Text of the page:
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Misheard Call “Transformed” Glickenhaus Fortunes at Spa

Tire selection drama turned American team’s competitive Spa run “into a nightmare”…

Photo: Gabi Tomescu/WEC

A radio miscommunication “transformed” Glickenhaus Racing’s competitive run at the TotalEnergies 6 Hours of Spa “into a nightmare” according to the American constructor’s team principal.

With approximately one and a half hours to go, Pipo Derani brought the second-placed No. 708 Glickenhaus 007 Pipo into the pits where crew members replaced its wet weather Michelin tires with a set of slicks.

However, the drying track conditions were not yet suitable for slicks. The incorrect tire choice was made because Derani heard his engineer give the option of wets or slicks over the in-car radio, when in reality he had been asked if the car needed wets or ‘cut’ slicks.

“The radio was so bad,” the Brazilian said during the race. “I think he was asking me cut slicks and wets. I only heard slicks. This miscommunication because of the radio… I couldn’t understand cut slicks but I think he understood slicks.”

Derani’s co-driver Romain Dumas left the pits on fully slick rubber and duly struggled for grip because a proper dry line had yet to emerge, while the leading No. 7 Toyota GR010 Hybrid and the Alpine A480 Gibson both took the intermediate cut slicks option.

Glickenhaus principal Luca Ciancetti said that the tire selection mishap was critical in preventing his team from challenging for a first FIA World Endurance Championship win.

“I think up to more than half of the race, we did very well,” he told Sportscar365.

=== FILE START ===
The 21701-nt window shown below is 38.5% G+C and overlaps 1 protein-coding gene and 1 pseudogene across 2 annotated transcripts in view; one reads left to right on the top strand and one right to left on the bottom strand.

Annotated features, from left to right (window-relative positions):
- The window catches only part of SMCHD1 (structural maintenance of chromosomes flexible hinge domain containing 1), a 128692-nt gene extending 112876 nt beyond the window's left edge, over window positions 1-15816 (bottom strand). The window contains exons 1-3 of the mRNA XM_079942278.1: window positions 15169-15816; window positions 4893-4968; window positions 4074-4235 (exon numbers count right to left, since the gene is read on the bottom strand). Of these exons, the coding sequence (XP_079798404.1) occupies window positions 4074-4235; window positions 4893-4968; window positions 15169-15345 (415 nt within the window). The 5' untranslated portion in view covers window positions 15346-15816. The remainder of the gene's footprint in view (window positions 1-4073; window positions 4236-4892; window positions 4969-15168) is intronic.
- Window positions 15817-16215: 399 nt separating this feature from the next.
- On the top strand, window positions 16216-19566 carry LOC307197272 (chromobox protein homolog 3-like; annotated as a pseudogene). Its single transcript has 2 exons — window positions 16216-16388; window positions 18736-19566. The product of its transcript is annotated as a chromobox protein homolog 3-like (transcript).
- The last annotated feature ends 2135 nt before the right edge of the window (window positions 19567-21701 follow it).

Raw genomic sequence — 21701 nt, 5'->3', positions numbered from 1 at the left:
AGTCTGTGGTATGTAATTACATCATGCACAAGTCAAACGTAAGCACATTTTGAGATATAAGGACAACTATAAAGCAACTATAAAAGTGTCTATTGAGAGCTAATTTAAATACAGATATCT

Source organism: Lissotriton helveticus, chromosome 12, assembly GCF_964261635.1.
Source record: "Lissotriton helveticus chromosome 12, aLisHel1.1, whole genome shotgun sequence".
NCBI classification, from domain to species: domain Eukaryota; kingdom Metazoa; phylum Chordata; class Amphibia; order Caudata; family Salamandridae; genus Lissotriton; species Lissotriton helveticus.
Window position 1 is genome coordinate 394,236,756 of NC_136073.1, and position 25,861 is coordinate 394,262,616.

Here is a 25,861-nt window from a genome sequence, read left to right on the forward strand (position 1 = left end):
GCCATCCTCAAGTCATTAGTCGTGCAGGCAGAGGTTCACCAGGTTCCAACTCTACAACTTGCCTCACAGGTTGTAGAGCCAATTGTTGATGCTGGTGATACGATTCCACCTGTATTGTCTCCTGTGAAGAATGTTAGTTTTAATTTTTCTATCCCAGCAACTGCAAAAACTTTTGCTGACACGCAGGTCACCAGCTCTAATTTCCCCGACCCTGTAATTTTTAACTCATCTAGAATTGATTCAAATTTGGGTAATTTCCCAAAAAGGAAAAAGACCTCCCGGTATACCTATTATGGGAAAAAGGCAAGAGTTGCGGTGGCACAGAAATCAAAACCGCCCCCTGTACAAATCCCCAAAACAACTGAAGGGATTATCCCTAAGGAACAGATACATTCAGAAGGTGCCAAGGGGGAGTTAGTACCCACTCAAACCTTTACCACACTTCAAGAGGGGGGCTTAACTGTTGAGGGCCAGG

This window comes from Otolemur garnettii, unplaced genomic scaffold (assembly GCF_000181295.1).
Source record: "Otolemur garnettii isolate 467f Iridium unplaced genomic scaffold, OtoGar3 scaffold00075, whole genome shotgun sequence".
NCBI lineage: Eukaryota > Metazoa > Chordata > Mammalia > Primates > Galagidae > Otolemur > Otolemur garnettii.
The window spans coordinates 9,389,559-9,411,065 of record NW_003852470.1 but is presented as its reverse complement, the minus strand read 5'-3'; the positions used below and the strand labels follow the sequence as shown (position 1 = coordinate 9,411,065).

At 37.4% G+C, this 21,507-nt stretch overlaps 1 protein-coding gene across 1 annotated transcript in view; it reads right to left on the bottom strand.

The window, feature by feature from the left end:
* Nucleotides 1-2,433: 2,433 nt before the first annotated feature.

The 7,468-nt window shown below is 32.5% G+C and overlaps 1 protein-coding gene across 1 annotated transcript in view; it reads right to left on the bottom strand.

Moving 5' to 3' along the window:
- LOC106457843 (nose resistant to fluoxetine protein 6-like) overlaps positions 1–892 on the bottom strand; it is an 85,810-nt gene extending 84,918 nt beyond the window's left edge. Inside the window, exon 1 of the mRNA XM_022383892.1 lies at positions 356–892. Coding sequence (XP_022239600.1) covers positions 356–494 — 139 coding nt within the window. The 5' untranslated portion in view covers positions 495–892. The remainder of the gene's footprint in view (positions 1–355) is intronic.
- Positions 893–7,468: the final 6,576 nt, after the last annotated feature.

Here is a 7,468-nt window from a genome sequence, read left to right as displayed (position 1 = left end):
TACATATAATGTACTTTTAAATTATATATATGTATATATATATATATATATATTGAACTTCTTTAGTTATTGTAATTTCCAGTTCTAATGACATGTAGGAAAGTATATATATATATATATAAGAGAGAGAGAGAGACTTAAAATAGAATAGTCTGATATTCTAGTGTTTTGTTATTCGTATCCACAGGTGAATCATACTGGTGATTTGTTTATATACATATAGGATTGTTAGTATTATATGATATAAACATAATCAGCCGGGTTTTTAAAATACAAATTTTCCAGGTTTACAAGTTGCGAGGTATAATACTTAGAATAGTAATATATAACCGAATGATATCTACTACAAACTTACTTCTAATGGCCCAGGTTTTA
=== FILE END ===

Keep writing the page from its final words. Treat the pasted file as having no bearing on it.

“And then we started with a couple of mistakes that transformed a very good race into a nightmare.

“We had some communication issues about the tire available for the driver.

“So the call for the driver went in the wrong direction because he didn’t have clearly in his mind which choices we had.

“It’s preparation and communication that are things to improve.”

Ciancetti explained that Glickenhaus considered postponing a switch to cut slicks, to see if the track would dry quickly enough to bring Dumas’ slick set into an optimal window.

But believing that the time loss would be greater if it kept the Frenchman out on track, Glickenhaus quickly returned its LMH car to the pits for a set of cut tires just before a Full Course Yellow period near the top of the final hour.

It then needed to swap back to slicks again when a dry line fully emerged.

Derani, Dumas and pole-sitter Olivier Pla took the checkered flag in ninth overall, one lap behind the winning No. 7 Toyota that it was only six seconds behind before the drama.

“Looking at the race after, probably by keeping the slicks on during the Full Course Yellow, we would have [done] better than we actually did,” Ciancetti proposed.

“But in that moment, the wrong choice was doing something different with respect to our competitors who were within five seconds of us.

“We had to do the same as our competitors and keep the race in the same conditions.

“Then maybe, if you want to make a different call later in the race, you can. But not at that point.”

Derani appeared to agree that Glickenhaus might have been able to challenge for the win if it had decided to keep Dumas on the slicks that he was erroneously given.

He also said that the Glickenhaus team, which consists of engineering support from Podium Advanced Technologies and operational support Joest Racing, can take several positives from its Spa performance despite missing out on the overall podium.

“Maybe he should have kept slicks,” Derani reflected.

“It was unfortunate for the team that we ended up being caught on the wrong strategy, because I feel we could have fought for the win if we had stayed out on slicks or made the right call at the right time.

“But we take the positives. We had a fantastic race: very strong in the wet and dry. We can only take those positives to do Le Mans do a better job there.

“I think we have to be proud with the job we did.

“It was very unfortunate how things happened: the track evolved, and we were on the opposite strategy to what was actually needed at the time.

“A little bit because of the radio, a little bit because of our mistakes. But we move on.”

Daniel Lloyd is a UK-based reporter for Sportscar365, covering the FIA World Endurance Championship, Fanatec GT World Challenge Europe powered by AWS and the IMSA WeatherTech SportsCar Championship, among other series.

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